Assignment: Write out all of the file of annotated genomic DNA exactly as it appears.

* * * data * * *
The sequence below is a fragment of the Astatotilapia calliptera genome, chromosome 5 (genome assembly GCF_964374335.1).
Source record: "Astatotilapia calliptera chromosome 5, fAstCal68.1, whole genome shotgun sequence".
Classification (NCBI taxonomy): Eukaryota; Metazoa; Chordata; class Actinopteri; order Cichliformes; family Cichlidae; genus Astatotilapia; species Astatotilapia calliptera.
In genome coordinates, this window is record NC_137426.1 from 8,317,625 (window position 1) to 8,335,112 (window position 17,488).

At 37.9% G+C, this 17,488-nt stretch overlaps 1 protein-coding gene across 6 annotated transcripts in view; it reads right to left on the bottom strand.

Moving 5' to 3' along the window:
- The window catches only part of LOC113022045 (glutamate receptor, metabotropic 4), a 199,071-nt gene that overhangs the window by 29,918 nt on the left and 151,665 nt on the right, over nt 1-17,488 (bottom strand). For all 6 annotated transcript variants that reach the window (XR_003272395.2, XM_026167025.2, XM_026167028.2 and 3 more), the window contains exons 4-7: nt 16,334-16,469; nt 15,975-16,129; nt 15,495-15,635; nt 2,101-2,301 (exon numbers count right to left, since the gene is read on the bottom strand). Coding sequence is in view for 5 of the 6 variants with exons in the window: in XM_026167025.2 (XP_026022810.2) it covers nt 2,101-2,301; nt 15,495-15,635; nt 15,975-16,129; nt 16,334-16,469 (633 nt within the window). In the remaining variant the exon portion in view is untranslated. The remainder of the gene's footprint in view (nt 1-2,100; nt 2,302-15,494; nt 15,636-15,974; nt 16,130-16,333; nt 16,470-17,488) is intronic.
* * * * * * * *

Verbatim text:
The sequence below is a fragment of the Astatotilapia calliptera genome, chromosome 5 (genome assembly GCF_964374335.1).
Source record: "Astatotilapia calliptera chromosome 5, fAstCal68.1, whole genome shotgun sequence".
Classification (NCBI taxonomy): Eukaryota; Metazoa; Chordata; class Actinopteri; order Cichliformes; family Cichlidae; genus Astatotilapia; species Astatotilapia calliptera.
In genome coordinates, this window is record NC_137426.1 from 8,317,625 (window position 1) to 8,335,112 (window position 17,488).

At 37.9% G+C, this 17,488-nt stretch overlaps 1 protein-coding gene across 6 annotated transcripts in view; it reads right to left on the bottom strand.

Moving 5' to 3' along the window:
- The window catches only part of LOC113022045 (glutamate receptor, metabotropic 4), a 199,071-nt gene that overhangs the window by 29,918 nt on the left and 151,665 nt on the right, over nt 1-17,488 (bottom strand). For all 6 annotated transcript variants that reach the window (XR_003272395.2, XM_026167025.2, XM_026167028.2 and 3 more), the window contains exons 4-7: nt 16,334-16,469; nt 15,975-16,129; nt 15,495-15,635; nt 2,101-2,301 (exon numbers count right to left, since the gene is read on the bottom strand). Coding sequence is in view for 5 of the 6 variants with exons in the window: in XM_026167025.2 (XP_026022810.2) it covers nt 2,101-2,301; nt 15,495-15,635; nt 15,975-16,129; nt 16,334-16,469 (633 nt within the window). In the remaining variant the exon portion in view is untranslated. The remainder of the gene's footprint in view (nt 1-2,100; nt 2,302-15,494; nt 15,636-15,974; nt 16,130-16,333; nt 16,470-17,488) is intronic.